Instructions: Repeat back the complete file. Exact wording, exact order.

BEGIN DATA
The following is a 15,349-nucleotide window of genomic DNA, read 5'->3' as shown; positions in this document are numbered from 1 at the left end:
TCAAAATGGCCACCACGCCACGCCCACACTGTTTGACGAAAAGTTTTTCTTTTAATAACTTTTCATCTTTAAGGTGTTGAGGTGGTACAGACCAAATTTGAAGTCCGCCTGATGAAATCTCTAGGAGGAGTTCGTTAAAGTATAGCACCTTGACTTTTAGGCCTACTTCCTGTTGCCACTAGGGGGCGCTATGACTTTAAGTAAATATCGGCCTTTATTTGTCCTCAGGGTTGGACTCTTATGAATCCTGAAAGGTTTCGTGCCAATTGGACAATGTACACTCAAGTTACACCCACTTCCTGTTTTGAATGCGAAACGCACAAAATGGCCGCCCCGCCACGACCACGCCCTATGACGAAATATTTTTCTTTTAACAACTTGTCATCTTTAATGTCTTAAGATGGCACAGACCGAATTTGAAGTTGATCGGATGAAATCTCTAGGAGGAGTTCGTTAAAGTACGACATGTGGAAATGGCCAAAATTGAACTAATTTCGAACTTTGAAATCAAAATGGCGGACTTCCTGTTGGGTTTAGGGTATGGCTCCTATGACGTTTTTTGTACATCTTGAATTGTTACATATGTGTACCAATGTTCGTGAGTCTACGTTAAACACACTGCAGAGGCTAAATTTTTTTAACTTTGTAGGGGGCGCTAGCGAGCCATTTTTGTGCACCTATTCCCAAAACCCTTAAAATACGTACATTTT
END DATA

The following is a 15,349-nucleotide window of genomic DNA, read 5'->3' as shown; positions in this document are numbered from 1 at the left end:
TCAAAATGGCCACCACGCCACGCCCACACTGTTTGACGAAAAGTTTTTCTTTTAATAACTTTTCATCTTTAAGGTGTTGAGGTGGTACAGACCAAATTTGAAGTCCGCCTGATGAAATCTCTAGGAGGAGTTCGTTAAAGTATAGCACCTTGACTTTTAGGCCTACTTCCTGTTGCCACTAGGGGGCGCTATGACTTTAAGTAAATATCGGCCTTTATTTGTCCTCAGGGTTGGACTCTTATGAATCCTGAAAGGTTTCGTGCCAATTGGACAATGTACACTCAAGTTACACCCACTTCCTGTTTTGAATGCGAAACGCACAAAATGGCCGCCCCGCCACGACCACGCCCTATGACGAAATATTTTTCTTTTAACAACTTGTCATCTTTAATGTCTTAAGATGGCACAGACCGAATTTGAAGTTGATCGGATGAAATCTCTAGGAGGAGTTCGTTAAAGTACGACATGTGGAAATGGCCAAAATTGAACTAATTTCGAACTTTGAAATCAAAATGGCGGACTTCCTGTTGGGTTTAGGGTATGGCTCCTATGACGTTTTTTGTACATCTTGAATTGTTACATATGTGTACCAATGTTCGTGAGTCTACGTTAAACACACTGCAGAGGCTAAATTTTTTTAACTTTGTAGGGGGCGCTAGCGAGCCATTTTTGTGCACCTATTCCCAAAACCCTTAAAATACGTACATTTT